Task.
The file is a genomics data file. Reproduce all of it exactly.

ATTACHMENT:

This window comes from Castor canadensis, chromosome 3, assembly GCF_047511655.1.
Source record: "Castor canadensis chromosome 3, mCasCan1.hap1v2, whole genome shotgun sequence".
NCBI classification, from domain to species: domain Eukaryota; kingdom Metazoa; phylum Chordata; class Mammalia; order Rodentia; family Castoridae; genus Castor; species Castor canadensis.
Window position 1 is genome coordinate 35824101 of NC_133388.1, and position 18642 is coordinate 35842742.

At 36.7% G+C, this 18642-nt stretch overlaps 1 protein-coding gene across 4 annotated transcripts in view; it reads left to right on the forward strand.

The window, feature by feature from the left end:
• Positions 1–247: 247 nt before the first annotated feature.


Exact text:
This window comes from Castor canadensis, chromosome 3, assembly GCF_047511655.1.
Source record: "Castor canadensis chromosome 3, mCasCan1.hap1v2, whole genome shotgun sequence".
NCBI classification, from domain to species: domain Eukaryota; kingdom Metazoa; phylum Chordata; class Mammalia; order Rodentia; family Castoridae; genus Castor; species Castor canadensis.
Window position 1 is genome coordinate 35824101 of NC_133388.1, and position 18642 is coordinate 35842742.

At 36.7% G+C, this 18642-nt stretch overlaps 1 protein-coding gene across 4 annotated transcripts in view; it reads left to right on the forward strand.

The window, feature by feature from the left end:
• Positions 1–247: 247 nt before the first annotated feature.